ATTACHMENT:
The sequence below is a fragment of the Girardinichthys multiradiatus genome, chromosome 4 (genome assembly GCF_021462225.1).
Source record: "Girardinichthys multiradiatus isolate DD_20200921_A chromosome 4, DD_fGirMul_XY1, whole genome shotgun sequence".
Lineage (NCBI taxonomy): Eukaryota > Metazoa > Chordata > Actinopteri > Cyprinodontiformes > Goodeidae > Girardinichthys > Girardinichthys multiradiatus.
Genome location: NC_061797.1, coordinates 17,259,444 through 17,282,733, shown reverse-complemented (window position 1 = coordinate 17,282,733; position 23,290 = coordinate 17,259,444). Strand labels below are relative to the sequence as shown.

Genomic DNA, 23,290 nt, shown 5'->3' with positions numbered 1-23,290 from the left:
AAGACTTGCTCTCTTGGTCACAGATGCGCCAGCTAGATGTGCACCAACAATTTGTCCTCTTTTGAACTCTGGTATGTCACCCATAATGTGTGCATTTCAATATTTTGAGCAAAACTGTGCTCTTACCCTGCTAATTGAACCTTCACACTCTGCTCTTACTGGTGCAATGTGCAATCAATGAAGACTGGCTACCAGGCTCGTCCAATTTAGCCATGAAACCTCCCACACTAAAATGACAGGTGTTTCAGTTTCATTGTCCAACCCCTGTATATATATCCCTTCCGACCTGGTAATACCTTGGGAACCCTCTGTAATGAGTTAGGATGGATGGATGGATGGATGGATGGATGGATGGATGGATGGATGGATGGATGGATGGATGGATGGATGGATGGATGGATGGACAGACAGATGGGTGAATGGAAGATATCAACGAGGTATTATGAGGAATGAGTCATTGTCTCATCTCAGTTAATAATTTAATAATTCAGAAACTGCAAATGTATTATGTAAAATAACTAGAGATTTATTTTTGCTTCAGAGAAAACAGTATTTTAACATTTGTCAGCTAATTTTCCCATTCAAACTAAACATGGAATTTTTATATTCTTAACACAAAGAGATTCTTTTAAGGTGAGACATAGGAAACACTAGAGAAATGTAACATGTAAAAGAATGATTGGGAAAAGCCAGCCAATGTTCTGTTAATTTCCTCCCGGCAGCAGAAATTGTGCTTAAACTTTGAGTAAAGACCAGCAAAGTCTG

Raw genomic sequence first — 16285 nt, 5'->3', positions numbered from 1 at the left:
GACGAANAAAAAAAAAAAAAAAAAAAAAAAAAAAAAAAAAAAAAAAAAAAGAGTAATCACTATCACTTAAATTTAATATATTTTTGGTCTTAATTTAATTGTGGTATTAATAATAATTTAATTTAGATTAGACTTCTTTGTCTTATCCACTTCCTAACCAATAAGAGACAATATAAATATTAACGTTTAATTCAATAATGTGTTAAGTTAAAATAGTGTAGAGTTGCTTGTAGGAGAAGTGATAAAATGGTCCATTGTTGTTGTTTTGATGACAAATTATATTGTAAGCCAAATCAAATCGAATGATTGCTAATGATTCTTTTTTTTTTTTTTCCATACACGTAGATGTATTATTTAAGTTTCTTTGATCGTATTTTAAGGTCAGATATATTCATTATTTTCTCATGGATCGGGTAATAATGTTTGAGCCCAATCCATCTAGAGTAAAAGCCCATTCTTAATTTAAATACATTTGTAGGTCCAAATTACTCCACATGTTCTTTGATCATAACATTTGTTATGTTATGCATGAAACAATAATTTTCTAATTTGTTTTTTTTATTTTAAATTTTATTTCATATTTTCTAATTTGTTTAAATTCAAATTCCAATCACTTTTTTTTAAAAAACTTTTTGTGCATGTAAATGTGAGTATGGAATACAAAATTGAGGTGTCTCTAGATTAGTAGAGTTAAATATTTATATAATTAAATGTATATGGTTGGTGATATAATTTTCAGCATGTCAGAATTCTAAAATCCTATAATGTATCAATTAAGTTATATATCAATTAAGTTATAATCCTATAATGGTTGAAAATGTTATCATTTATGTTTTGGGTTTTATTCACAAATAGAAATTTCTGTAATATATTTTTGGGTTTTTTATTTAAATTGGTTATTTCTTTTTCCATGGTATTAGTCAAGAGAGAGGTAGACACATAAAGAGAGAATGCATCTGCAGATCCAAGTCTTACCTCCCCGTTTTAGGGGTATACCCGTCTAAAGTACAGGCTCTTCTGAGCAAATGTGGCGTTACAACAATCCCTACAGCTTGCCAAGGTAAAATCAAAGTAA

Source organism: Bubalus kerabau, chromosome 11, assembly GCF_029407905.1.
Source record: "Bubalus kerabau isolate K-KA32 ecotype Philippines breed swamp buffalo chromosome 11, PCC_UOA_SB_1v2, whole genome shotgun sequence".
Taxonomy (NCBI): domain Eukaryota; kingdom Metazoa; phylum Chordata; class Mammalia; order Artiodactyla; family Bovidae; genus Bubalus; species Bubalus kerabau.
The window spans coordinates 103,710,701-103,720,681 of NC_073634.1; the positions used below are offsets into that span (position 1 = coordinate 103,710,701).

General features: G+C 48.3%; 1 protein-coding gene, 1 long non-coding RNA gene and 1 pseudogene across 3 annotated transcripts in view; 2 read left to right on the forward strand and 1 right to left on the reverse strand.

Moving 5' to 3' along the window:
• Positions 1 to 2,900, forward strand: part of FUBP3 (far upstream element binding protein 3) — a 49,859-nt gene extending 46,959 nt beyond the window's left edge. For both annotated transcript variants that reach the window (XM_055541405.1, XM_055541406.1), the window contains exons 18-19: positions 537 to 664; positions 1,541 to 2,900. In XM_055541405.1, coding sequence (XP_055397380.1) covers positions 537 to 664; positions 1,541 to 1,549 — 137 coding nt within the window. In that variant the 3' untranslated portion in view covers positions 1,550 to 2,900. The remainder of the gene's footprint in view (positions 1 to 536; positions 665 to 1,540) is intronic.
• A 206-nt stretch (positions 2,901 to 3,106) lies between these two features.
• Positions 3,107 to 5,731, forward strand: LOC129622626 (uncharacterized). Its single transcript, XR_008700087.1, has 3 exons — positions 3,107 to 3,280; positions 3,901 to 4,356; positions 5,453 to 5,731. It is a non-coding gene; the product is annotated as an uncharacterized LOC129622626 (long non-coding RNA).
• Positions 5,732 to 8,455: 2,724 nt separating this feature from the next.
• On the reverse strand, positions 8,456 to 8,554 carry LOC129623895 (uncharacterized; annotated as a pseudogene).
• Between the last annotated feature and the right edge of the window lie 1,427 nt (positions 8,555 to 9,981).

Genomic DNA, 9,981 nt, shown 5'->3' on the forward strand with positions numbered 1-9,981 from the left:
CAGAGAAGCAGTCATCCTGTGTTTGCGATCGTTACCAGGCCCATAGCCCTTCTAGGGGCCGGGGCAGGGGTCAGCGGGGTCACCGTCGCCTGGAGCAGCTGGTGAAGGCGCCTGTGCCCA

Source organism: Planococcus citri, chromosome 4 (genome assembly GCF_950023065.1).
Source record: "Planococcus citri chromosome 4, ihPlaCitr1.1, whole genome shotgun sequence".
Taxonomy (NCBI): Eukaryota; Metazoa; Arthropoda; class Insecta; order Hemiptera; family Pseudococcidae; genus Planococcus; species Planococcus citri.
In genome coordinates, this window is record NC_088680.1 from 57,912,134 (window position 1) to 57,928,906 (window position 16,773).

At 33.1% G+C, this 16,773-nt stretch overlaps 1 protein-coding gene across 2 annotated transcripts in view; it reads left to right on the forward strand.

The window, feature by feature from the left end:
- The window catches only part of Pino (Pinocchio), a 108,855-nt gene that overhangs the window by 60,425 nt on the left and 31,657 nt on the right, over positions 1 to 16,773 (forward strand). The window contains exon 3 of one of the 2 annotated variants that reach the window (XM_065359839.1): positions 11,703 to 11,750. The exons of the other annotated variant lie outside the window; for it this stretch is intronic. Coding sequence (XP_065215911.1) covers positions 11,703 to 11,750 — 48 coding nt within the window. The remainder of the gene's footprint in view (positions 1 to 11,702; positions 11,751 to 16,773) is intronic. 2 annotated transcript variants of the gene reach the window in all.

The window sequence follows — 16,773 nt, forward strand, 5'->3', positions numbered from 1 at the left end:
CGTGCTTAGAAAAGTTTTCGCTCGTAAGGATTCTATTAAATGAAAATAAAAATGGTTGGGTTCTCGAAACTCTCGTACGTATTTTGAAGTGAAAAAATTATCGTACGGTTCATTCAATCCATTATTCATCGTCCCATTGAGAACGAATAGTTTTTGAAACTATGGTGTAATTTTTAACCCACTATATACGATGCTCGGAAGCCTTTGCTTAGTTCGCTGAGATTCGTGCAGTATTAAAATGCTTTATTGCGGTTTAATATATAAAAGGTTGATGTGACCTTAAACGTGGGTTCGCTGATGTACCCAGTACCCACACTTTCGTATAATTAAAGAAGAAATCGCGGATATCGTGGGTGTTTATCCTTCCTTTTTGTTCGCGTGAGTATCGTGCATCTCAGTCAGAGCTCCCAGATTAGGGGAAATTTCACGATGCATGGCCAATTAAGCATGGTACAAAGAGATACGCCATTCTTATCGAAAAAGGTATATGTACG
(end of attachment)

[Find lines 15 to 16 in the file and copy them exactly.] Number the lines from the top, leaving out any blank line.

• Positions 1 to 2,900, forward strand: part of FUBP3 (far upstream element binding protein 3) — a 49,859-nt gene extending 46,959 nt beyond the window's left edge. For both annotated transcript variants that reach the window (XM_055541405.1, XM_055541406.1), the window contains exons 18-19: positions 537 to 664; positions 1,541 to 2,900. In XM_055541405.1, coding sequence (XP_055397380.1) covers positions 537 to 664; positions 1,541 to 1,549 — 137 coding nt within the window. In that variant the 3' untranslated portion in view covers positions 1,550 to 2,900. The remainder of the gene's footprint in view (positions 1 to 536; positions 665 to 1,540) is intronic.
• A 206-nt stretch (positions 2,901 to 3,106) lies between these two features.